“If a faculty member is reliant for 50 percent of his or her income on corporate goodwill and on the continuing of the contractual relationship between the institution and the corporation, the faculty member is probably not going to be great at standing up for his or her rights,” said Cary Nelson, a professor at University of Illinois, who has written extensively on academic-rights issues.
Lucas said these contracts would be “independent of Foxconn funding.”
Academic work supported by outside funding is not exploitative in every instance. Federal grants fund labs and projects across the country, and Owen-Smith pointed to MIT’s media lab as healthy corporate sponsorship.
But these arrangements need to be done right, and the Wisconsin deal risks mixed loyalties and conflicts of interest, Nelson said. He noted other instances of inappropriate corporate academic influence, including BP PLC’s attempt to censure research at Gulf Coast universities and a deal at the University of California–Berkley that allowed Novartis exclusive access to research and licensing. “There’s been a trend of corporations trying to nail down IP and proprietary rights as aggressively as they can,” Nelson said.
Given the absence of WARF legal protections, faculty dependence on Foxconn’s goodwill, and the ambiguous process of negotiating intellectual property, the Foxconn institute needs stronger protections to avoid this trend. Without them, Nelson predicts, the slide towards corporate interests will accelerate.
“I would regard this as a highly aggressive contract,” he said.
Consider a faculty member who becomes reliant on Foxconn for lab funding: Where would that leave graduate students, who subsist on minimal stipends, dependent on professors for research opportunities, lab placement, and letters of recommendation?
Apoorv Saraogee is a PhD student in chemical and biological engineering. His adviser—and sole funding source—is in the engineering school. Saraogee fears a scenario where his adviser becomes answerable to Foxconn.
“There’s this power dynamic,” he said, “and because of this I may be forced [into] a project I may not want to get involved with.”
The concern is more than academic. Saraogee and some of his peers say Foxconn’s reputation drives their opposition to the institute. They mentioned the corporation’s inevitable association with Scott Walker, their poor environmental record, and especially the suicides.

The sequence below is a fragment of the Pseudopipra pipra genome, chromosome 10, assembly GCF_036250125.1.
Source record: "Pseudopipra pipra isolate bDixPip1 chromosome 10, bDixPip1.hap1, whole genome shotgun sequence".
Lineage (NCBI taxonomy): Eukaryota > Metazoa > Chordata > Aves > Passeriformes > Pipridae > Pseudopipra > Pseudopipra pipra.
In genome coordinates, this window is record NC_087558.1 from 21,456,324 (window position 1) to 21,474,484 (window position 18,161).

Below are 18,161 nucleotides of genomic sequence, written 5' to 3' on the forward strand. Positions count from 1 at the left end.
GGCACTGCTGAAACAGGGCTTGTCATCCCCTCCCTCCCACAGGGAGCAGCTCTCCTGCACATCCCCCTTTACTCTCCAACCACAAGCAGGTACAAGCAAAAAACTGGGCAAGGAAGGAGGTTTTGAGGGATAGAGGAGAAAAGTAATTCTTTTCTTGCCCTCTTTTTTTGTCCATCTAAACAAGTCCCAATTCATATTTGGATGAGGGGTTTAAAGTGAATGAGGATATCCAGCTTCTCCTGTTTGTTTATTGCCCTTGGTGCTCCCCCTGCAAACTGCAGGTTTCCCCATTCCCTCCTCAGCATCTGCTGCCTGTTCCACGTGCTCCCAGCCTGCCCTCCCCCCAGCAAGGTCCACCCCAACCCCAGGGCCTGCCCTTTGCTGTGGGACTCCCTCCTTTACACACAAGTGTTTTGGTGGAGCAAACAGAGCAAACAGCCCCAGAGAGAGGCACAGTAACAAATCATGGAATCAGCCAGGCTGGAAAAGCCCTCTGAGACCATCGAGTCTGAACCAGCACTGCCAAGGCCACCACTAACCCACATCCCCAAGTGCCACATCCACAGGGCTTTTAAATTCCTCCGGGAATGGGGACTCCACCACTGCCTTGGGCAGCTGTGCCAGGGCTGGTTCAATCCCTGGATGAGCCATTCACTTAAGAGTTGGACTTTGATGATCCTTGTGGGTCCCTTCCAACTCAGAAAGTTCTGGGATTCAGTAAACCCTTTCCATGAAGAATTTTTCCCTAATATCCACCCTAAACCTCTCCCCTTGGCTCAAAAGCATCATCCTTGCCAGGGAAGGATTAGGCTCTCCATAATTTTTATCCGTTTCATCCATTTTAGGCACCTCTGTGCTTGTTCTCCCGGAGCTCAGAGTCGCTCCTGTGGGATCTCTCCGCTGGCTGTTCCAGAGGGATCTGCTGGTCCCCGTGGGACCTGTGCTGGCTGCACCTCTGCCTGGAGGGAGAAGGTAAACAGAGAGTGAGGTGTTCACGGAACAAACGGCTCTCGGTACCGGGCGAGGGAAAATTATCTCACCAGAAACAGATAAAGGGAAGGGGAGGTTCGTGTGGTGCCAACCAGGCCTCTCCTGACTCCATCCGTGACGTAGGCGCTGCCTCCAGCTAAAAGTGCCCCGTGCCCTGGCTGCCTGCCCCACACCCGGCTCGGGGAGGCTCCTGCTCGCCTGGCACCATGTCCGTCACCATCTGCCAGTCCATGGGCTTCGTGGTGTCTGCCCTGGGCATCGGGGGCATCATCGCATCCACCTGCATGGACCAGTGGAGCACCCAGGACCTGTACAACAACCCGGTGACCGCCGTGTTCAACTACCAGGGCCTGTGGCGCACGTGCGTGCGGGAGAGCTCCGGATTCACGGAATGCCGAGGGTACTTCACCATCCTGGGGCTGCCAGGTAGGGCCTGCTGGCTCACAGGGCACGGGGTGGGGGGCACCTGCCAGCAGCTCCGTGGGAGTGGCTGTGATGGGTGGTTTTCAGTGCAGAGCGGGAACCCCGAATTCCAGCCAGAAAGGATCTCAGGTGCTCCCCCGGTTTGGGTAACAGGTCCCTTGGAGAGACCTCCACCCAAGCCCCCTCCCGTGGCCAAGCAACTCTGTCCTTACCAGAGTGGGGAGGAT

In 2010, at least 14 workers jumped to their deaths at Chinese Foxconn factories due to inhumane conditions—and the company responded by putting up nets. The international outcry was loud but brief, and these plants still produce many of the world’s iPhones. Chinese Foxconn factory workers have gone in strike several times since, as recently as December 2018. A recent report from China Labor Watch detailed ongoing exploitative practices.
Hridindu Roychowdhury, a graduate student in biochemistry, doesn’t like the idea of helping a company responsible for labor abuses. “But you can’t just quit a lab,” he says. “This is your life.”
Roychowdhury called engineering “a more corporate field,” where students may be less inclined to join political protests or labor movements. Indeed, Saraogee, the chemical and bioengineering student, said the intellectual-property concerns first grabbed his attention. Only then did he consider the political and ethical questions. “There’s a lot of work to be done to engage engineering students,” he said.
Next up for the organizers are demonstrations at the February meeting of the university’s board of regents—which Walker packed with conservative hard-liners after losing reelection. They plan to protest Foxconn’s presence at future career fairs, while recruiting other students and Madison residents to the cause.
There is a grim necessity in UW-Madison’s association with Foxconn. Walker gave the corporation billions in state tax money while gleefully slashing education funding. Absent the public dollars, the university system turned to the recipient of the state funds it was due. This shift is nothing new.
“That’s a pattern that’s been going on for decades,” Nelson said, “hardly limited to Wisconsin.”
Faced with this reality, public-university administrators across the country hike tuition—driving the student debt crisis—while becoming increasingly reliant on outside funding. Public institutions become privatized as corporate logic undercuts academic obligations of serving society, maintaining expertise, and educating young people.
Roychowdhury and other graduate students say the deal betrays what’s known as the “Wisconsin Idea” :the university’s philosophy, established more than a century ago, that public education should benefit public good.
The university maintains the agreement does not violate this principle. Is that true? Or, as Owen-Smith asked, is UW-Madison being “captured by a company with a somewhat nefarious reputation?” He is not sure. “But when you have to ask the question, it’s a problem.”